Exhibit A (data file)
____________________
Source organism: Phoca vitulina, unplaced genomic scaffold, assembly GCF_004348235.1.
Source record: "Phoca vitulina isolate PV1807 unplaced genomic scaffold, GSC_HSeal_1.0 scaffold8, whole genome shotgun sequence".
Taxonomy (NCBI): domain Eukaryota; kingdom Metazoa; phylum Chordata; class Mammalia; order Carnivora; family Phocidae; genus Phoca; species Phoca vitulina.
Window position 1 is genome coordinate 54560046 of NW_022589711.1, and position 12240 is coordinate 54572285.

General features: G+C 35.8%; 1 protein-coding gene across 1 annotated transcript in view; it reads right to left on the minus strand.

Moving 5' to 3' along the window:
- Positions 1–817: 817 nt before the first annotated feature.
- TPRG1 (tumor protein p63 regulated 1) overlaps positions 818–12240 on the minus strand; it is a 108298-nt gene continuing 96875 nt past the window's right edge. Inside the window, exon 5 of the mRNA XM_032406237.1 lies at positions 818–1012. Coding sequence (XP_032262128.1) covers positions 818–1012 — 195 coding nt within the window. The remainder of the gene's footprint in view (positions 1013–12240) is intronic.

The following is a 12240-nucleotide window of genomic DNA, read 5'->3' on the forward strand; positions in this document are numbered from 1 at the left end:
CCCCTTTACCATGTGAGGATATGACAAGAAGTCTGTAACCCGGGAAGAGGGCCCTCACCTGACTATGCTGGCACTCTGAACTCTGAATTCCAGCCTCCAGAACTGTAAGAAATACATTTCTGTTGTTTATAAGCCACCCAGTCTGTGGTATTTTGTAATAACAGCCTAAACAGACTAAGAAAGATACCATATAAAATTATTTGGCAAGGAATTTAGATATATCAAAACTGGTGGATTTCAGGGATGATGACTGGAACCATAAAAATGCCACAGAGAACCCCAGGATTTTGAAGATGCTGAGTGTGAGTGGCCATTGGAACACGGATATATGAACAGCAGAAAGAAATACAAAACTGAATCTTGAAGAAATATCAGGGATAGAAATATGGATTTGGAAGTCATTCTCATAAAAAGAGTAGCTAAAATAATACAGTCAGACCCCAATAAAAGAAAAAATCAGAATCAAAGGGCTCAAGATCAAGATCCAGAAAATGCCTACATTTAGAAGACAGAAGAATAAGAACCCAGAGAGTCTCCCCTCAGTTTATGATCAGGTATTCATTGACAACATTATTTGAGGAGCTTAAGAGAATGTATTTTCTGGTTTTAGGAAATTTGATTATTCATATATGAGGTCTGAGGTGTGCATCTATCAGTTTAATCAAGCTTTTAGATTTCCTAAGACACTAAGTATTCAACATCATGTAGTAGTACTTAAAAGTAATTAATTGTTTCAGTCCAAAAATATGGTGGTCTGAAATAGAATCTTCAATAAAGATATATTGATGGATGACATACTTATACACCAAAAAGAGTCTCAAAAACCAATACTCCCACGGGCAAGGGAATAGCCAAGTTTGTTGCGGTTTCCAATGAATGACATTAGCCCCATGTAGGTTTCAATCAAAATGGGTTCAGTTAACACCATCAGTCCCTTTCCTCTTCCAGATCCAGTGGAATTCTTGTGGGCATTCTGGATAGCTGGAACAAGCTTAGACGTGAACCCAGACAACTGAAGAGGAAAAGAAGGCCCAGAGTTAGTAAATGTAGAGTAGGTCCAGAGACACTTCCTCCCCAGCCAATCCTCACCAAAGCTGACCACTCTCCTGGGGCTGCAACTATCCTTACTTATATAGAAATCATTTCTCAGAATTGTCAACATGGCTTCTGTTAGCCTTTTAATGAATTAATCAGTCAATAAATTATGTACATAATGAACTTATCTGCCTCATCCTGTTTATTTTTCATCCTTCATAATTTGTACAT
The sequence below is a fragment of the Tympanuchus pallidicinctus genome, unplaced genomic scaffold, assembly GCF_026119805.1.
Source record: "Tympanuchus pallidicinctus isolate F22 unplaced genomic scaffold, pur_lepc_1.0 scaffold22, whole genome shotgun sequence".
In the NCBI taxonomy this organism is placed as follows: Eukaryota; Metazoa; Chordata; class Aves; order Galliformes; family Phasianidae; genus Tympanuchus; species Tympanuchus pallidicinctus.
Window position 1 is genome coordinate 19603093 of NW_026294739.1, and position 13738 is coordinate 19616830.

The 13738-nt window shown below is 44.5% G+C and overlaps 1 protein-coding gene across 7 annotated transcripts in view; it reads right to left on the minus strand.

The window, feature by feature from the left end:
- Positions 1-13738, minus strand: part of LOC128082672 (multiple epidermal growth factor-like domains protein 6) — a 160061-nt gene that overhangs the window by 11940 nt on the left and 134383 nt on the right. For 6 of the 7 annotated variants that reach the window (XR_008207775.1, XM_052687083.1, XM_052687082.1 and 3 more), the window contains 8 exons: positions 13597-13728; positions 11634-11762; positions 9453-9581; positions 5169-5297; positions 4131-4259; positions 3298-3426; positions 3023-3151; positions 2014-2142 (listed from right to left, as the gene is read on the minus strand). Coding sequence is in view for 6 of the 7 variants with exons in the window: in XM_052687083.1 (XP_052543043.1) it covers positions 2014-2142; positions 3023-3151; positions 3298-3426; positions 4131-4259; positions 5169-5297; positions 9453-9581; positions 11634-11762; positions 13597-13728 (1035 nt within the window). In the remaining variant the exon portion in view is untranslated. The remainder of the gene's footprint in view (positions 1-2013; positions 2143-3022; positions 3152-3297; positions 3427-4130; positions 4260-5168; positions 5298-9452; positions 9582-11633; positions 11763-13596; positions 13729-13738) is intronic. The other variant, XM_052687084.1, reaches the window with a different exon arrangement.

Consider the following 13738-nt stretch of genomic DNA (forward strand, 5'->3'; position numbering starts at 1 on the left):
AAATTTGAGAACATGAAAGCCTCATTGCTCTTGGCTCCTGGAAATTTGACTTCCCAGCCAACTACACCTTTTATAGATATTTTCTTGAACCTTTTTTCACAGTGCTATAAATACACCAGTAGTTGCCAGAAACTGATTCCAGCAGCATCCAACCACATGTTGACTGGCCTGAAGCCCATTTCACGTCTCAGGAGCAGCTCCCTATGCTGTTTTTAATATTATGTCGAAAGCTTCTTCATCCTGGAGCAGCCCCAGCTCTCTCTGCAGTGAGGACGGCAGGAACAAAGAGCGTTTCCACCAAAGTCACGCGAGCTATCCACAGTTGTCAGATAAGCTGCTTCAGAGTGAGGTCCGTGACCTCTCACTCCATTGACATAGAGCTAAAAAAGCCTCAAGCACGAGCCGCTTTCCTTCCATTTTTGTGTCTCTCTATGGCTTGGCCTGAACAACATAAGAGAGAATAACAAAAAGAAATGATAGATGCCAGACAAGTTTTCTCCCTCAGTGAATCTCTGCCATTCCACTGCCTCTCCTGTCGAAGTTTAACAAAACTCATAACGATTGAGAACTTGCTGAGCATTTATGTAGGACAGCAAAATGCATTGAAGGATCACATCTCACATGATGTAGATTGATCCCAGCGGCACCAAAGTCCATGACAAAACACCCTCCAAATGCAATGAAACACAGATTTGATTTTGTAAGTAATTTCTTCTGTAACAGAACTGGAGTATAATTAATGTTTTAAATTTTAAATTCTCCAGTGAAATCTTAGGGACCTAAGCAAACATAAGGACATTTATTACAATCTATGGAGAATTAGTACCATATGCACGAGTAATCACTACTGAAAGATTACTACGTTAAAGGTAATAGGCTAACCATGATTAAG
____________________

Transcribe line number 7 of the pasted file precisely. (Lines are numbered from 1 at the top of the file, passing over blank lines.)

- Positions 1–817: 817 nt before the first annotated feature.